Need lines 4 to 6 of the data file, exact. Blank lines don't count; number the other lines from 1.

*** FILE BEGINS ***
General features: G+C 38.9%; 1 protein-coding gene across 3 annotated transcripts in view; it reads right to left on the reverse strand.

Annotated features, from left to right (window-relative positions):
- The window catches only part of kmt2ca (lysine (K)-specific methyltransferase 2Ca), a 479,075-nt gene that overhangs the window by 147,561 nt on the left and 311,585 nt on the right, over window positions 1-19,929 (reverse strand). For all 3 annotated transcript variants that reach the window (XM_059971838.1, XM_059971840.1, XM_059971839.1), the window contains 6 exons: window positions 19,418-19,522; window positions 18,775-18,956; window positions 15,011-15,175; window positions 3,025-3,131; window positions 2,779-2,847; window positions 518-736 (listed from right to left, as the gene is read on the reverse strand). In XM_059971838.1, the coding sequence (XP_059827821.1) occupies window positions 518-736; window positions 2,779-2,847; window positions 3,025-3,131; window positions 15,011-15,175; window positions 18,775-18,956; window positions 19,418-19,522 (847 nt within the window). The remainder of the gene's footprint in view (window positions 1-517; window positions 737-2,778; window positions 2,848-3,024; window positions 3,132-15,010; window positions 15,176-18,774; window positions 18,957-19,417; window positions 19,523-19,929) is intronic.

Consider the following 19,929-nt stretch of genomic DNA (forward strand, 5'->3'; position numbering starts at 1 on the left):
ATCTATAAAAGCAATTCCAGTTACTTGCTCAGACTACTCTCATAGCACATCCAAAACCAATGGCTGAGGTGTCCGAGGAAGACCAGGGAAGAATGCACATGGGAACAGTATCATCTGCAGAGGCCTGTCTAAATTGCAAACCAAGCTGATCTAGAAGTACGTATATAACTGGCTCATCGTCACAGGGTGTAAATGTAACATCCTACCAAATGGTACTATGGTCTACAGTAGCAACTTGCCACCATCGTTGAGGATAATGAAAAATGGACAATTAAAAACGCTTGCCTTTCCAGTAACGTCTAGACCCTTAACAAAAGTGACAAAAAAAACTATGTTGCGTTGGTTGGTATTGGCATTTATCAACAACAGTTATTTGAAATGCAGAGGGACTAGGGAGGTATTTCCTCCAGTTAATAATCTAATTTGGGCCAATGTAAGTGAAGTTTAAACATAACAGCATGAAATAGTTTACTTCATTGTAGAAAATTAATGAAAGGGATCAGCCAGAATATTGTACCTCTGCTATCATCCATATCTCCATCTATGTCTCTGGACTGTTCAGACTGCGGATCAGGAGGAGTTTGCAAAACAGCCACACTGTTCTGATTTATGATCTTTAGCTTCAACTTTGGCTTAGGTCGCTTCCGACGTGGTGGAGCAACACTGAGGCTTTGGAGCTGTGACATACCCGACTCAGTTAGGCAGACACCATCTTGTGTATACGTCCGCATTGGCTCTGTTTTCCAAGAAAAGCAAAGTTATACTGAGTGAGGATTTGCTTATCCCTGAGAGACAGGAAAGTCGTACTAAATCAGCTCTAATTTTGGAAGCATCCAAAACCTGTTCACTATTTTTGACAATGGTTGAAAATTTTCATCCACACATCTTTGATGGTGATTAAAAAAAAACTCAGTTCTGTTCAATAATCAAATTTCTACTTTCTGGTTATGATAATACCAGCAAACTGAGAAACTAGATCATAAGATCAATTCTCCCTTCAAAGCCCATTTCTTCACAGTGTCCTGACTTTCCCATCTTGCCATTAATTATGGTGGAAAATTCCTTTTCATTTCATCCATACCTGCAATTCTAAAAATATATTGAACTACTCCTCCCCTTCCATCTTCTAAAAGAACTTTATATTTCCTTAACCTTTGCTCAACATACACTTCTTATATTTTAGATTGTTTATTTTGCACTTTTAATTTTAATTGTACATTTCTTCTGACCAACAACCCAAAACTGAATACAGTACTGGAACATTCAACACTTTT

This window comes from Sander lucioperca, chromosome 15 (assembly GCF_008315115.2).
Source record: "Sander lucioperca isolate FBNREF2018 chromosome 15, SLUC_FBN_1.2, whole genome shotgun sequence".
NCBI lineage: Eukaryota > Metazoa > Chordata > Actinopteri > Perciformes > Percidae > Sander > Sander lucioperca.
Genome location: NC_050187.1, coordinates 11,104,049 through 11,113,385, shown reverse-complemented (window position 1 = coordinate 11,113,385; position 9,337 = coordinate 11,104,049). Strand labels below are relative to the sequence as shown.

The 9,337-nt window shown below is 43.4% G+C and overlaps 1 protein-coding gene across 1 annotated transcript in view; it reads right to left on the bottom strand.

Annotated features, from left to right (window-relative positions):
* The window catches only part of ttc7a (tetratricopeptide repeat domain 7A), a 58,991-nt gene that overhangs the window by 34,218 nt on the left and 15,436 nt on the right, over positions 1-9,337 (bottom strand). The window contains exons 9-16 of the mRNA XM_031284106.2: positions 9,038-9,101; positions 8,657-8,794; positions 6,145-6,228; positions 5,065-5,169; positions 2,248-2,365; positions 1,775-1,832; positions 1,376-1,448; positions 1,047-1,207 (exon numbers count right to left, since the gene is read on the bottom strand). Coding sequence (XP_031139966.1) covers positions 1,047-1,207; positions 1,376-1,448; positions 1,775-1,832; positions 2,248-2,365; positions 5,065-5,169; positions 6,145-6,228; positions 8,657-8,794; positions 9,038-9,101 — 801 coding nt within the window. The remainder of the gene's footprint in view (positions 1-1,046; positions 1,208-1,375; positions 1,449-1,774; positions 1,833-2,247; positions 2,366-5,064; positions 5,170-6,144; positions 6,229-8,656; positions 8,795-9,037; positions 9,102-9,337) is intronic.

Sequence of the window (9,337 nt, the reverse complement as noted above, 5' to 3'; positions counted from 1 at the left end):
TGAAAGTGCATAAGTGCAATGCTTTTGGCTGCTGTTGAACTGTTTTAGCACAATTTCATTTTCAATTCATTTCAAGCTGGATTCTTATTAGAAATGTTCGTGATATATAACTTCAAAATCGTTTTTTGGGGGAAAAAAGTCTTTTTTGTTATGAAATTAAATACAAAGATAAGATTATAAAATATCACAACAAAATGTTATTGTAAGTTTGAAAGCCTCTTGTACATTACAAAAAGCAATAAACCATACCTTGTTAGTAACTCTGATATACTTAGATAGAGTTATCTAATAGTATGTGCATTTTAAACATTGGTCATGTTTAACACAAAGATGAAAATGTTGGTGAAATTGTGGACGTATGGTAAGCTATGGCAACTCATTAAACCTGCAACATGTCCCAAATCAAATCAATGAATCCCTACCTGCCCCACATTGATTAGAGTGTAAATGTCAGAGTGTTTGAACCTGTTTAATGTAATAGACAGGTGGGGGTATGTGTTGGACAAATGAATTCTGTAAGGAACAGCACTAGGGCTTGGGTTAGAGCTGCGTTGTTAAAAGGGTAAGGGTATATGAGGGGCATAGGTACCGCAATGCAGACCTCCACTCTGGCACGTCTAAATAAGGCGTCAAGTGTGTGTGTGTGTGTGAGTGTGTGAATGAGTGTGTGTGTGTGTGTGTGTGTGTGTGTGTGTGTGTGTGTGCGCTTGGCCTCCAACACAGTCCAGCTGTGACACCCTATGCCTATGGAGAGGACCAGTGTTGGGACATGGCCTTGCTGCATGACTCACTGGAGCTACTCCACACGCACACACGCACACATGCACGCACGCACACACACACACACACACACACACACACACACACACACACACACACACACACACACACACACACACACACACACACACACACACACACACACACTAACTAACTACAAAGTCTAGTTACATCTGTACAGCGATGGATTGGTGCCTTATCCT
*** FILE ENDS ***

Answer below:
Consider the following 19,929-nt stretch of genomic DNA (forward strand, 5'->3'; position numbering starts at 1 on the left):
ATCTATAAAAGCAATTCCAGTTACTTGCTCAGACTACTCTCATAGCACATCCAAAACCAATGGCTGAGGTGTCCGAGGAAGACCAGGGAAGAATGCACATGGGAACAGTATCATCTGCAGAGGCCTGTCTAAATTGCAAACCAAGCTGATCTAGAAGTACGTATATAACTGGCTCATCGTCACAGGGTGTAAATGTAACATCCTACCAAATGGTACTATGGTCTACAGTAGCAACTTGCCACCATCGTTGAGGATAATGAAAAATGGACAATTAAAAACGCTTGCCTTTCCAGTAACGTCTAGACCCTTAACAAAAGTGACAAAAAAAACTATGTTGCGTTGGTTGGTATTGGCATTTATCAACAACAGTTATTTGAAATGCAGAGGGACTAGGGAGGTATTTCCTCCAGTTAATAATCTAATTTGGGCCAATGTAAGTGAAGTTTAAACATAACAGCATGAAATAGTTTACTTCATTGTAGAAAATTAATGAAAGGGATCAGCCAGAATATTGTACCTCTGCTATCATCCATATCTCCATCTATGTCTCTGGACTGTTCAGACTGCGGATCAGGAGGAGTTTGCAAAACAGCCACACTGTTCTGATTTATGATCTTTAGCTTCAACTTTGGCTTAGGTCGCTTCCGACGTGGTGGAGCAACACTGAGGCTTTGGAGCTGTGACATACCCGACTCAGTTAGGCAGACACCATCTTGTGTATACGTCCGCATTGGCTCTGTTTTCCAAGAAAAGCAAAGTTATACTGAGTGAGGATTTGCTTATCCCTGAGAGACAGGAAAGTCGTACTAAATCAGCTCTAATTTTGGAAGCATCCAAAACCTGTTCACTATTTTTGACAATGGTTGAAAATTTTCATCCACACATCTTTGATGGTGATTAAAAAAAAACTCAGTTCTGTTCAATAATCAAATTTCTACTTTCTGGTTATGATAATACCAGCAAACTGAGAAACTAGATCATAAGATCAATTCTCCCTTCAAAGCCCATTTCTTCACAGTGTCCTGACTTTCCCATCTTGCCATTAATTATGGTGGAAAATTCCTTTTCATTTCATCCATACCTGCAATTCTAAAAATATATTGAACTACTCCTCCCCTTCCATCTTCTAAAAGAACTTTATATTTCCTTAACCTTTGCTCAACATACACTTCTTATATTTTAGATTGTTTATTTTGCACTTTTAATTTTAATTGTACATTTCTTCTGACCAACAACCCAAAACTGAATACAGTACTGGAACATTCAACACTTTT

This window comes from Sander lucioperca, chromosome 15 (assembly GCF_008315115.2).